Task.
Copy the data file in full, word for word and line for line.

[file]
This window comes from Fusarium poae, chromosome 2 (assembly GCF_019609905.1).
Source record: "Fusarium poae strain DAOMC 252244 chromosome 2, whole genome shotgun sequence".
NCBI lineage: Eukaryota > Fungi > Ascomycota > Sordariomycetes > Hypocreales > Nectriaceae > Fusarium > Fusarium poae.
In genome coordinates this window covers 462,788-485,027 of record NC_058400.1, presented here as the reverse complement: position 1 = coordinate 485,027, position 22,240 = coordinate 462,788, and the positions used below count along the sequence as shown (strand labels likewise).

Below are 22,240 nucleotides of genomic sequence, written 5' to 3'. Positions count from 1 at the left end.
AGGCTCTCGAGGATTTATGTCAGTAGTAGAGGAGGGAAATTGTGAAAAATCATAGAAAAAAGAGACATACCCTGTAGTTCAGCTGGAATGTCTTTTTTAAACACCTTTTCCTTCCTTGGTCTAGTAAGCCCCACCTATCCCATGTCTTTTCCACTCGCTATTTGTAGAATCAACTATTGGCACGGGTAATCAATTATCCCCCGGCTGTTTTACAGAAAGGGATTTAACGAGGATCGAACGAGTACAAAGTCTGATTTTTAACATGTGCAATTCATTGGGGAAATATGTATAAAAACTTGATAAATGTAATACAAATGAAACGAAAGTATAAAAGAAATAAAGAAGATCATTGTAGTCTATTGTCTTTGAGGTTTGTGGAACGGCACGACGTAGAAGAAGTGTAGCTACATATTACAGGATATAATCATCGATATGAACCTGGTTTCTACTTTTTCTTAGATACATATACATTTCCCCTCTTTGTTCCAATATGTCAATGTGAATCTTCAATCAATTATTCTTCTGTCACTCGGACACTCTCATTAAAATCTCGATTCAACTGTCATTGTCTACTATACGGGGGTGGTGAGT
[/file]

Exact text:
This window comes from Fusarium poae, chromosome 2 (assembly GCF_019609905.1).
Source record: "Fusarium poae strain DAOMC 252244 chromosome 2, whole genome shotgun sequence".
NCBI lineage: Eukaryota > Fungi > Ascomycota > Sordariomycetes > Hypocreales > Nectriaceae > Fusarium > Fusarium poae.
In genome coordinates this window covers 462,788-485,027 of record NC_058400.1, presented here as the reverse complement: position 1 = coordinate 485,027, position 22,240 = coordinate 462,788, and the positions used below count along the sequence as shown (strand labels likewise).

Below are 22,240 nucleotides of genomic sequence, written 5' to 3'. Positions count from 1 at the left end.
AGGCTCTCGAGGATTTATGTCAGTAGTAGAGGAGGGAAATTGTGAAAAATCATAGAAAAAAGAGACATACCCTGTAGTTCAGCTGGAATGTCTTTTTTAAACACCTTTTCCTTCCTTGGTCTAGTAAGCCCCACCTATCCCATGTCTTTTCCACTCGCTATTTGTAGAATCAACTATTGGCACGGGTAATCAATTATCCCCCGGCTGTTTTACAGAAAGGGATTTAACGAGGATCGAACGAGTACAAAGTCTGATTTTTAACATGTGCAATTCATTGGGGAAATATGTATAAAAACTTGATAAATGTAATACAAATGAAACGAAAGTATAAAAGAAATAAAGAAGATCATTGTAGTCTATTGTCTTTGAGGTTTGTGGAACGGCACGACGTAGAAGAAGTGTAGCTACATATTACAGGATATAATCATCGATATGAACCTGGTTTCTACTTTTTCTTAGATACATATACATTTCCCCTCTTTGTTCCAATATGTCAATGTGAATCTTCAATCAATTATTCTTCTGTCACTCGGACACTCTCATTAAAATCTCGATTCAACTGTCATTGTCTACTATACGGGGGTGGTGAGT